Though vehicle safety standards in general have improved and the rate of fatalities due to single car rollovers have decreased, rollovers continue to be a concern for Kentucky drivers. While there are no specific government standards related to rollover accidents, the government does have a public education program that rates the propensity of vehicles to rollover. This includes a roof crush rule that measures how much weight a vehicle can sustain before the roof crushes in. The rule, which was revised in 2009, states that vehicles under 6,000 pounds must be able to sustain forces three times their weight on their roof. While this is one step towards better protection, there are other things drivers can do to prevent single car rollovers.
Car accidents in Kentucky create many costs, the greatest of which is the human life that is lost. According to a nationwide study by the National Highway Traffic Safety Administration, 33,561 people were killed in car accidents in 2012. On average, this number means that about 92 people died in the United States each day in 2012 as a result of a car accident.
Any type of distraction while driving can be dangerous, and sending or reading a text message can distract the driver for a few seconds or longer. This can create a lot of trouble for the other drivers on the road. According to research by the National Highway Traffic Safety Administration, distraction was the cause of 18 percent of all crashes that caused injuries or fatalities in 2010. Along with this information, the Virginia Tech Transportation Institute discovered that the risk of an accident is 23 times higher while a driver is texting than when a driver is not distracted.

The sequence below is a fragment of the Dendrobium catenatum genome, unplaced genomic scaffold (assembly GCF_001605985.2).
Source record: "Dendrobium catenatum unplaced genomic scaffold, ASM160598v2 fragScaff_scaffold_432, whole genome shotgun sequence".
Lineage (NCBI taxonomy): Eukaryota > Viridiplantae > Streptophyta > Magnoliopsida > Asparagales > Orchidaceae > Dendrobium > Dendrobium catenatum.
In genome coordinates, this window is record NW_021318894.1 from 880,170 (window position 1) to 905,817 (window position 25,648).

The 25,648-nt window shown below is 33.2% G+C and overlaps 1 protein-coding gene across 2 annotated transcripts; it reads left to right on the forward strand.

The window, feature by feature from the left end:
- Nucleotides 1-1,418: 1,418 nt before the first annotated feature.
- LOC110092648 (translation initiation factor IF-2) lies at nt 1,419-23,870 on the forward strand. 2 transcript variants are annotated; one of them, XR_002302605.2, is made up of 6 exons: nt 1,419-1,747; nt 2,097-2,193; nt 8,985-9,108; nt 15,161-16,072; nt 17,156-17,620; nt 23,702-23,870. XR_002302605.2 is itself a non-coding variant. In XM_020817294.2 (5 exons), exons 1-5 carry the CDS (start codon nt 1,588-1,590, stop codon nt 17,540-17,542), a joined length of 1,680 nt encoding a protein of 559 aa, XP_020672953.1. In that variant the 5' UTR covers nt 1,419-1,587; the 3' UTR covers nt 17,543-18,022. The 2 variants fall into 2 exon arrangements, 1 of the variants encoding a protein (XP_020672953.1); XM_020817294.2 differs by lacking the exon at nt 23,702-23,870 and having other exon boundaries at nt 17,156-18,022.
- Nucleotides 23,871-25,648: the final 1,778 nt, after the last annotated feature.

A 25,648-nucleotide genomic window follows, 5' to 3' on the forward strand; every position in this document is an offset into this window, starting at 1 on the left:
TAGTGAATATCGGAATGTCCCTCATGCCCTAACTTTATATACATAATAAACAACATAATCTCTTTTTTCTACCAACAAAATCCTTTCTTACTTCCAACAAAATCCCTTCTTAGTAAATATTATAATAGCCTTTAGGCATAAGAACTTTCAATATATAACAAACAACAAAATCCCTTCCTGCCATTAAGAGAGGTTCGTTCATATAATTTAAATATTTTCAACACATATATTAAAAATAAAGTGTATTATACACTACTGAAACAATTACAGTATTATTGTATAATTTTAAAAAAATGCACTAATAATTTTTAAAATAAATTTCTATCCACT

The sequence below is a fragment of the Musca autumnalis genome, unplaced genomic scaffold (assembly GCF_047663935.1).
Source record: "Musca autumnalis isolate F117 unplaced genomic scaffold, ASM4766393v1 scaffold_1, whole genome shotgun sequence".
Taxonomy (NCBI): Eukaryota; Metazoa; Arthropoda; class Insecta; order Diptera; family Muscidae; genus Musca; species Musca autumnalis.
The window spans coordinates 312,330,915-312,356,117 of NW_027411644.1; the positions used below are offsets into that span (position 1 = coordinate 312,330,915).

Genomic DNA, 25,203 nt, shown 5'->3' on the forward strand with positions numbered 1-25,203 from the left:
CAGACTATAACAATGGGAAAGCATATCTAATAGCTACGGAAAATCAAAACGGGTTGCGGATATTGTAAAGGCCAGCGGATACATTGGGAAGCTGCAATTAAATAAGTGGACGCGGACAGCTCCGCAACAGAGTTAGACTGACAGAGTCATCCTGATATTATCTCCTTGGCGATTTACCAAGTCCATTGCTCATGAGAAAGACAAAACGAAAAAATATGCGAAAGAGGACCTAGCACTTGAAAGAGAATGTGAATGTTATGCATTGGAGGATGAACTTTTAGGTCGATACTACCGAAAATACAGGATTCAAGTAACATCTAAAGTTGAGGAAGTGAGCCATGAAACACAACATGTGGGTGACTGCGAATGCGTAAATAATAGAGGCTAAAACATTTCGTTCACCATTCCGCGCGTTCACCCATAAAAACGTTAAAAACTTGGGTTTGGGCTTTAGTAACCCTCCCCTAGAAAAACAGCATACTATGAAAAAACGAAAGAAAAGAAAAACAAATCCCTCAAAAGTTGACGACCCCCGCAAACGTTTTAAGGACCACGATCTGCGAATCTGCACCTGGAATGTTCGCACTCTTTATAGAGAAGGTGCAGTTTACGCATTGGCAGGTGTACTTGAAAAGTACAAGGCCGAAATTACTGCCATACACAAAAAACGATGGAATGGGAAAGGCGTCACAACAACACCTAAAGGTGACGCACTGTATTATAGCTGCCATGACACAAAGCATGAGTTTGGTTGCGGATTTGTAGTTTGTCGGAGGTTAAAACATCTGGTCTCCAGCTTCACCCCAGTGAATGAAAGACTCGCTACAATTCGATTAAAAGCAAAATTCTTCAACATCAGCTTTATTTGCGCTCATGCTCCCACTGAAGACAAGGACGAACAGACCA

Kentucky residents may remember a 2006 California accident during which a driver lost control of a Chevrolet Cobalt before the vehicle rolled over. This incident occurred on a clear, dry and warm day and caused a death, and a Vanguard Car Rental USA claims adjuster requested that General Motors inspect the vehicle.
Drivers who get behind the wheel under the influence of alcohol generate enough worry for other drivers, but they also put their own children in peril. According to a new study, a disturbing number of child fatalities in DUI accidents were caused as a result of the children's own driver.
While most recent media campaigns and distracted driving research has focused on texting and driving, it turns out that rowdiness and loud conversations may be dangerous, too. The study, published in the Journal of Adolescent Health, worked with 52 teenage drivers, many of whom had just received their licenses.